A luxury hotel might seem like a bad business to be running during an economic downturn, but Patrick Hatton, general manager of The James in downtown Chicago, is feeling bullish.
Mr Hatton believes he has hit upon a promotion that perfectly suits the zeitgeist. From Monday, for $219, (€170, £142) guests at his hotel can purchase a “City
of Hope” package that includes a private tour of Barack Obama’s southside neighbourhood, reservations at one of the president-elect’s favourite Chicago restaurants and a copy of The Audacity of Hope, his book.
In the weeks since Mr Obama’s election, Chicago – a city used to proclaiming its global status while often measuring up short next to New York and Los Angeles – has been basking in the international spotlight. The president-elect’s victory celebration in Grant Park showcased its handsome skyline, parkland and lakefront to millions all round the world. His transition team is based in the city, attracting a global media circus. Many of his appointments have come from Chicago’s political elite.
The media’s need to feed the hunger for news about Mr Obama has made mini-
celebrities of scores of Chicagoans with any kind of connection to the next president, from his barber to the chefs at his favourite pizza joint and the woman who drives a Dodge Neon he once owned.
If Chicago has a spring in its step, it may be because for the first time many residents feel it is getting the recognition it deserves. “The election has made people think about the city as more progressive, more youthful, more dynamic than they had thought,” says Bobby Calder, a marketing expert at Northwestern University’s Kellogg School of Management.
Chicago has not lacked promoters. Since he was elected 20 years ago, Mayor Richard Daley has been an energetic salesman for the city and there are several organisations dedicated to raising Chicago’s profile internationally. In the past, that has often involved
dispelling its reputation as a gritty, industrial, crime-ridden urban sprawl. Mr Obama’s worldwide popularity has given the publicists a new song to sing.
While many Chicagoans have a renewed sense of civic pride, the promotion at The James underlines how many of the city’s businesses are looking to cash in on the huge interest created by Mr Obama’s election victory. They range from the small – such as the dozens of restaurants around Chicago that now sport signs claiming “Barack Obama ate here” – to multinational corporations.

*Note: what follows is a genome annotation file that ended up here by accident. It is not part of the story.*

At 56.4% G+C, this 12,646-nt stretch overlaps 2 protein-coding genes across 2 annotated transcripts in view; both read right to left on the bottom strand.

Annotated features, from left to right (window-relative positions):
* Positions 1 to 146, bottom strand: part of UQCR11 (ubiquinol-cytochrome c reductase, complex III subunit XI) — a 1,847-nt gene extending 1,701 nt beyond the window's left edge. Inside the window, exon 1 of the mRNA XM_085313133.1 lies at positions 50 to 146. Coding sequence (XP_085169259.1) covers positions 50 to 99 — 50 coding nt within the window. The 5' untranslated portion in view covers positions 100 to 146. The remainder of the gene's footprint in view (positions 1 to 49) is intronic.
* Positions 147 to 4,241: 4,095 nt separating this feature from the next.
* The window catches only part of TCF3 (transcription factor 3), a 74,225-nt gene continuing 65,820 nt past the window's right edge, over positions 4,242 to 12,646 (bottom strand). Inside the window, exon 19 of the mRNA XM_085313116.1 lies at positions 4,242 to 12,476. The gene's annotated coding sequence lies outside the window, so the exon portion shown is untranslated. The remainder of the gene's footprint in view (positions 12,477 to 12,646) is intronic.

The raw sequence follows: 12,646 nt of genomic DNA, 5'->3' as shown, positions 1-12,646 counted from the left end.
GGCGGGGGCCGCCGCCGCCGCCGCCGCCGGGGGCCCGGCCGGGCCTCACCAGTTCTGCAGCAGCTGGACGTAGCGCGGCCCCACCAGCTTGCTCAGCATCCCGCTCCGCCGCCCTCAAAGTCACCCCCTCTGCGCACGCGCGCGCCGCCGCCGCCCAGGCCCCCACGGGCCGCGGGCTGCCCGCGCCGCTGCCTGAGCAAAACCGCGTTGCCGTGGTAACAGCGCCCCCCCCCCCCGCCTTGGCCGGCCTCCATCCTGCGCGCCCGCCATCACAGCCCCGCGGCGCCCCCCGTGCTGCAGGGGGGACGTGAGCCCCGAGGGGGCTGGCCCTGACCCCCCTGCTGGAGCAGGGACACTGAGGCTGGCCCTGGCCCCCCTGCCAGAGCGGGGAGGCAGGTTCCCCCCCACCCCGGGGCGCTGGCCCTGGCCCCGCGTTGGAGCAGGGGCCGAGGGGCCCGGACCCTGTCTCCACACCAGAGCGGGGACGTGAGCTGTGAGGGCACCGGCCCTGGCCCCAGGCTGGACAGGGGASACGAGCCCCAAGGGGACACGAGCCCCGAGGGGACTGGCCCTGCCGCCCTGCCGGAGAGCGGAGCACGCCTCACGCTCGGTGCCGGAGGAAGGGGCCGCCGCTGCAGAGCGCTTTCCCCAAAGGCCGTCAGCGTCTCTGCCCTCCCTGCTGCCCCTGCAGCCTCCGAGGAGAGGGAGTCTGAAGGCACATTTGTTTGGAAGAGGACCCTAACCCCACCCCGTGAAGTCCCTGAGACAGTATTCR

The most obvious short-term impact is on tourism. Both the city and the state of Illinois have increased Obama-related tourist activities. The city has doubled its number of “greeters” to lead tours of the president-elect’s Hyde Park neighbourhood while Mayor Daley – displaced as the most famous politician from Chicago – invites tourists to “explore the city the Obamas love and call home”.
Big businesses based in the city hope they will be able to use their Chicago ties to shape policy. Boeing, the aircraftmaker, and the CME Group, the world’s largest futures exchange, are already big-spending lobbyists in Washington. But now the former may have greater reach through its influence with William Daley, a member of Mr Obama’s transition team who also sits on its board, while Rahm Emanuel, the president-elect’s chief of staff, is a former board member of the latter.
It remains to be seen how real and long-lasting the “Obama effect” proves. Economically, Chicago is suffering along with the rest of the US. Unemployment in the city is at 6.9 per cent – above the national average – while home sales fell by more than 21 per cent last month compared with October 2007. The cash-strapped city government is poised to cut jobs and raise taxes. The transport system is dilapidated.
The true measure of the “Obama effect” will come next year, when Chicago will find out whether it has won its bid to host the 2016 Summer Olympics. The president-elect has been involved in the campaign since its inception, recording a videotaped message shown last week as the Chicago team made its bid to the European Olympic Committees in Istanbul. If he can help secure the Olympics, it will be a clear demonstration of how his international stature can help his adopted home town.
Rita Athas, head of World Business Chicago, which tries to lure international companies to the city, notes AT Kearney, management consultants, released a ranking this month of the top global cities in which Chicago was placed eighth. (AT Kearney is based in the city and undertook the study with the Chicago Council on Global Affairs, a local think-tank). “The one thing we were marked down on was lack of political clout,” she says, before letting out an ironic chortle. “I think we’ve addressed that.”
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